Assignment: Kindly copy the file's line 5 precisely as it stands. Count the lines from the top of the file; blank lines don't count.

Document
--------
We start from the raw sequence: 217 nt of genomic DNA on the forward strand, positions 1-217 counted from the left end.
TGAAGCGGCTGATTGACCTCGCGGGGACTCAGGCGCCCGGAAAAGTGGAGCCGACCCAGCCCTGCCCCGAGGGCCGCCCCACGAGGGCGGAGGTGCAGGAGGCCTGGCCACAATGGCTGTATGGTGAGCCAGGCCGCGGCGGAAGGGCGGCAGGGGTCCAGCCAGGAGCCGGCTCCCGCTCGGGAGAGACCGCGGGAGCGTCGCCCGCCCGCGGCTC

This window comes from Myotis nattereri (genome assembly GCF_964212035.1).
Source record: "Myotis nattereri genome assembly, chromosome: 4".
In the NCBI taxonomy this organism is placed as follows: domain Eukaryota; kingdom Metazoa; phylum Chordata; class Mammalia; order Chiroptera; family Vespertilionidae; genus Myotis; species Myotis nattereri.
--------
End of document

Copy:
In the NCBI taxonomy this organism is placed as follows: domain Eukaryota; kingdom Metazoa; phylum Chordata; class Mammalia; order Chiroptera; family Vespertilionidae; genus Myotis; species Myotis nattereri.